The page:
The Twentieth Century has been marked and shaped by many international alliances. From NATO to the Warsaw pact, these alliances have changed our world, for better or worse. But even as NATO warplanes fly over Libya and the Arab League rails against Syria, the strongest and most enduring of these alliances has no formal founding documents, no official meeting chambers and no flashy logo.
The so-called “Special Relationship” between Britain and the United States may well be the most important alliance of our time and this Wednesday marked the 200th birthday of the man who, in a very real sense, put this alliance in motion.
John Bright was born on the 18th of November 1811 into a very different cross Atlantic relationship to today’s. America as a colony was still in living memory on both sides of the pond and tension abounded: Bright was just three years old when the British Navy sailed into Washington DC and burnt down the White House. So when the American Civil War broke out in 1861, it was far from obvious that the British should side with the Union.
As the Civil War unfolded, Britain insisted on maintaining neutrality but many in the country were openly pro-Confederate. Incredibly, the City of London raised £17m to support the Southern war effort – a huge sum in today’s money. The Confederacy even bought battle ships from British companies. Indeed, when the Union captured a Royal Mail ship containing Confederate diplomats, the UK threatened the Union with all our war unless they released the men. They duly complied.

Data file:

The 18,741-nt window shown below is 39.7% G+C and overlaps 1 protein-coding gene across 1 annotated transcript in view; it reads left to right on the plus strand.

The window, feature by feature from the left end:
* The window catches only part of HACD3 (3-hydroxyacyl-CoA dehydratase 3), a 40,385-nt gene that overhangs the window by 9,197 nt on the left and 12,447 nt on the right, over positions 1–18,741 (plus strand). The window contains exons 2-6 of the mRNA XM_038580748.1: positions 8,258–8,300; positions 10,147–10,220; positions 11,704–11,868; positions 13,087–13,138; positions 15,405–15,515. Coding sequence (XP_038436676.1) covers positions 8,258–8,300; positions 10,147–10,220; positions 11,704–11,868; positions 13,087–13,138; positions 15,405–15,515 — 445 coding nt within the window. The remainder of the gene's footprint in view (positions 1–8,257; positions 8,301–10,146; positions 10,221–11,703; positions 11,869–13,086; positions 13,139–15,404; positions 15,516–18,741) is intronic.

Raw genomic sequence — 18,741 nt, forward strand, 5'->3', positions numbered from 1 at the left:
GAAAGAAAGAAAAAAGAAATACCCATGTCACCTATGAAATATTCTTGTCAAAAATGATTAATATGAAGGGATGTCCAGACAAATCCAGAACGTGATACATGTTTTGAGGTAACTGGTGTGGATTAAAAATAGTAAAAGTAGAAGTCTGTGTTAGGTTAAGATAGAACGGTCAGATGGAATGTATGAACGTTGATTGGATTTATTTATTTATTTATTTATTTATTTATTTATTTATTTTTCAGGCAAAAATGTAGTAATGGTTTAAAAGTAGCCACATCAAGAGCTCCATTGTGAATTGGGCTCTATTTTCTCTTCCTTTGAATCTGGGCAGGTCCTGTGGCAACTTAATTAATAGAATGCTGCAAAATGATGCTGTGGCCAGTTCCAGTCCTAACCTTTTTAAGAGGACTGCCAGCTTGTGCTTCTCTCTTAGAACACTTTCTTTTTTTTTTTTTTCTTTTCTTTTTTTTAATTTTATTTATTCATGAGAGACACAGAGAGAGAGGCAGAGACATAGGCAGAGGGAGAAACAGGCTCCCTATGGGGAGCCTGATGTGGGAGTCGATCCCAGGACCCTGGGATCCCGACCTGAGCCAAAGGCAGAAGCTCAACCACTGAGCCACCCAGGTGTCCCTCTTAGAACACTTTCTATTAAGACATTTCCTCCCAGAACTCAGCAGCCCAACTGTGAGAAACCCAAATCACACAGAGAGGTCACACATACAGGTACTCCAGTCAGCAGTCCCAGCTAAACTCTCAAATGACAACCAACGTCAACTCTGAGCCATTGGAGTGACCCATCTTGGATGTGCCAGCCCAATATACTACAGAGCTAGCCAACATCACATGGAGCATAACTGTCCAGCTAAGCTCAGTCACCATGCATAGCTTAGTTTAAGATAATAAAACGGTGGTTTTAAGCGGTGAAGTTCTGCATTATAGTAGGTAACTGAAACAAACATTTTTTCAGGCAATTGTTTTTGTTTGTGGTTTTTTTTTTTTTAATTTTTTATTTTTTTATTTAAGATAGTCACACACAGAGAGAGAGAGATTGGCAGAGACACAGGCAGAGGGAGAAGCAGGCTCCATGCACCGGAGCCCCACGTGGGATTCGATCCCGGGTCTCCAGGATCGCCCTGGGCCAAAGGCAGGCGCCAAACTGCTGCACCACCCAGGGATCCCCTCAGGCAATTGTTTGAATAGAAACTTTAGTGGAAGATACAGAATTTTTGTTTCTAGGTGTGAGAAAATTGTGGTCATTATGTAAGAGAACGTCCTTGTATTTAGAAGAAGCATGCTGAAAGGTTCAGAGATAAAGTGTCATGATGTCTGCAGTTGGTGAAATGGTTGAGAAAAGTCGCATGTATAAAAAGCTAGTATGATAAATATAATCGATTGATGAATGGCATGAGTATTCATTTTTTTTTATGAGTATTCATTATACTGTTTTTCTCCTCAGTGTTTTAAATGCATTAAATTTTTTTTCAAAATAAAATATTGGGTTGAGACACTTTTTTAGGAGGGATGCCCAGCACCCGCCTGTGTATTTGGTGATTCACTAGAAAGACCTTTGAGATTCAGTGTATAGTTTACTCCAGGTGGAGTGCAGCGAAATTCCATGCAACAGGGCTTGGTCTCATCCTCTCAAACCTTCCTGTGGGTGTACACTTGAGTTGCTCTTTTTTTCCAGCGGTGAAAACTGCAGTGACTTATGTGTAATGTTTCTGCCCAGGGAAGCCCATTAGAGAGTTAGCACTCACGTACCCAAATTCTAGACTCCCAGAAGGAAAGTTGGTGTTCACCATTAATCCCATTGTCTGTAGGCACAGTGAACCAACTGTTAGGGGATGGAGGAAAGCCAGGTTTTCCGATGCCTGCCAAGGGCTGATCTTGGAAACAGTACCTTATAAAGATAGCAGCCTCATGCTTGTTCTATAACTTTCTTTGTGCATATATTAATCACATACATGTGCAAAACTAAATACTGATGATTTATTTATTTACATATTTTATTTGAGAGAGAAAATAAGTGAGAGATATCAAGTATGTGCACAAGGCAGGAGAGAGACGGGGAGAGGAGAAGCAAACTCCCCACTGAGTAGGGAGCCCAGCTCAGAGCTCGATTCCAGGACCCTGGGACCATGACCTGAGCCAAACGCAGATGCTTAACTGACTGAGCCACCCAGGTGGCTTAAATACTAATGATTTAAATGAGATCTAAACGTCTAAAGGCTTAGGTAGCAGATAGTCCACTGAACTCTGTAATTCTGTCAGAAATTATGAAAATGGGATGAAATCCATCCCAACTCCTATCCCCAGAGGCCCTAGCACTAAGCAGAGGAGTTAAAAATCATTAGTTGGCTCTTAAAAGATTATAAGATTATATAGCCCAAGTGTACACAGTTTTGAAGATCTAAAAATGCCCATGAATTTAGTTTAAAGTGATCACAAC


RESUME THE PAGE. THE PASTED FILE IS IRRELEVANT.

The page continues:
John Bright, MP for Birmingham at the time, was noted for being a radical liberaliser in Parliament in his support of extended franchise and repealing the infamous Corn Laws. Importantly, he was also horrified at the continued existence of slavery in the southern American states, which is what led him to seek his country’s support for Lincoln’s efforts against the Confederates. This was despite his family owning a cotton mill in the south of the USA, which was sure to lose out should the Union win the war. All the while, the UK was edging towards the Confederates, believing free trade to be more important. It was Bright’s oratorical skills and commitment that persuaded the then Prime Minister Palmerston to maintain neutrality.
It was as a result of Bright’s support for the Union that a strong friendship developed between Lincoln and Bright, despite the two never meeting in person. In Lincoln’s office hung two portraits – one of his predecessors, the other of John Bright. When he was shot dead, one of Bright’s pro-Union speeches from a year before was found in Lincoln’s pocket.
A lone pro-Union voice in a parliament and government split between neutrality and pro-Confederate military intervention, John Bright’s efforts changed the tide of Anglo-American relations for good. Had the UK recognised the Confederacy, the world today would be a very different place indeed. The seeds of an alliance were sown by this man, 200 years old last week, which for better or worse matter more than any other today.